Doctor's Review: Medicine on the Move

October 17, 2017

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Classic Cuba

Venture outside the resorts for some authentic R&R in Old Havana

Ah, Havana, that last bastion of retro-Communism. A Big Mac-free metropolis of steamy nights with faded colonial architecture in the pastel shades of antique hand-tinted photographs. Everyone ambles with the delicious aimlessness of those on a perpetual day off, contrasting with a madcap, macho-fuelled onslaught of honking Russian Ladas, Czech motorcycles and candy-coloured, shark-finned pre-1960 Buicks, De Sotos and Cadillacs.

A weekend getaway for baked sun-seekers, the Caribbean capital of culture is making a comeback to cool as Castro & Co loosen the leashes. Formerly swish suburbs like Vedado and Miramar where Frank Sinatra and Mafia cronies once cavorted are slowly evolving, but Havana’s heart beats quickest in Old Havana.

Oozing with history and colonial charm, UNESCO declared it a World Heritage Site and made it their Latin American headquarters, restoring a warren of 16th-century Spanish forts, peeling grand hotels, teetering theatres and exquisite crumbling rowhouses.

Castro wanted no sterile Disneyland so the lived-in Habana Vieja bustles with ordinary life; grandmas peer down from high balconies, kids practise soccer on the cobblestones while capitalism makes baby steps into their midst. Overstaffed/understocked Russian department stores have given way to chic boutiques offering artisanal soaps or imported shoes. There are pocket-sized rum, pharmacy and cigar museums, outdoor bookstands in shady plazas rich with the aroma of high octane coffee. Artists sell paintings and stylized Marxist propaganda at the daily Calle Tacon Market. Locals open their doors to welcome guests into their casa particular, the Cuban B&B, or invite diners to their in-house paladar restaurants for home-cooked meals.

Music isn’t played in Havana, it erupts, spilling hot jazz, salsa and tango from bars and cafés. Whirling dervishes with a killer beat make their way through the streets, a surreal parade of stilt walkers, flutists and fiddlers. Talented soloists along the wave-splashed Malecón seawall commune with their saxophones and trumpets.

Prowl bustling Obispo Street, hop scotching between Hemingway’s haunts like La Floridita and the rooftop bar at Hotel Ambos Mundos (he wrote For Whom the Bell Tolls here) to search out the frostiest daiquiri. While the music is hot, hot, hot, the food is not, not, not. But when you’ve got everything else, who needs to eat?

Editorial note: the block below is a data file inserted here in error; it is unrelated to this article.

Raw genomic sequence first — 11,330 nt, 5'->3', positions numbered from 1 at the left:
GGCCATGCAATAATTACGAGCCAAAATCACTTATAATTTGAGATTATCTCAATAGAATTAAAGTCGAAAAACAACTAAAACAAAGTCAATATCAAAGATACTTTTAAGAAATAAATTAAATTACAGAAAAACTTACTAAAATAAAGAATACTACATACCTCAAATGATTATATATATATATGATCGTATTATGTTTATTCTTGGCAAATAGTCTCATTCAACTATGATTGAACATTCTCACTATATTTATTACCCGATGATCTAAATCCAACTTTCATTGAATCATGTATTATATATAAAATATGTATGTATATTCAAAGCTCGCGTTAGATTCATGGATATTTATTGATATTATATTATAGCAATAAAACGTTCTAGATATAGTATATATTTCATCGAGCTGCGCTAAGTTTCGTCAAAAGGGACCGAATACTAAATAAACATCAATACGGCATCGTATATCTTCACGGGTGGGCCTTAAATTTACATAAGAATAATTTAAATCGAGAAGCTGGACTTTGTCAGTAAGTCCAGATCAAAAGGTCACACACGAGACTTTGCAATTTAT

The go-to spots

Pick up a copy of Cartelera, a free entertainment listing magazine at hotel front desks.
Tropicana   Time travel to the real-deal retro 1940s open-air dinner theatre cabaret show that once hosted Nat King Cole and Carmen Miranda. Tel: (011-53-7) 267-1010 ; www.cabaret-tropicana.com.
Museo Nacional   Fine art museum including innovative contemporary works. Tel: (011-53-7) 861-3858; www.bellasartes.cult.cu.
Museo de la Revolución y Memorial Granma   A memorabilia-laden tribute to the 1959 revolution, the museum comes complete with bits of shot-down US spy planes. Tel: (011-53-7) 862-4091.
Taberna de la Muralla   This is Havana’s only brewpub on the cobblestoned Plaza Vieja. A local hangout with good, simple BBQ menus, a selection of brews and live music. Tel: (011-53-7) 866-4453.

Trendy vittles

Los Nardos   Havana is not known for its cuisine, but up a rickety flight of stairs this Spanish/International eatery is well loved. Like many, they accept no credit cards. Tel: (011-53-7) 863-2985.
La Guarida   Havana’s most famous paladar — it starred in the film Fresa y chocolate — serving Caribbean cuisine like ceviche and fresh snapper. Tel: (011-53-7) 862-4940; laguarida.com.
La Bodeguita del Medio   Sure, it’s touristy, but Hemmingway knew the perfect place to sip a mojito and enjoy Cuban classics like black beans and slow-roasted pork was amid a warren of graffitti-scribbled walls where troubadours stroll. Tel: (011-53-7) 867-1374; labodeguita.com.

Best crash zones

Hotel Saratoga   The swank boutique hotel opposite El Capitolio, the capital building, has chic colonial styling and all mod-cons. From $230. (All prices in US dollars.) Tel: (011-53-7) 868-1000; www.hotel-saratoga.com.
Hotel Nacional de Cuba   Historic, classic digs of choice on the Malecón for the likes of Frank Sinatra and Winston Churchill since 1930. From $170. Tel: (011-53-7) 873-3564; hotelnacionaldecuba.com.
Hotel Florida   Restored to colonial elegance, this small gem is right in the middle of the old city. From $170. Tel: (011-53-7) 862-41-27; hotelfloridacuba.com.
Casas Particulares   Homestays offer simple digs, but a friendly way to meet locals. For more information, drop in at one of the tourism kiosks around Old Havana and ask about staying in a Casa Particular.

This article was accurate when it was published. Please confirm rates and details directly with the companies in question.

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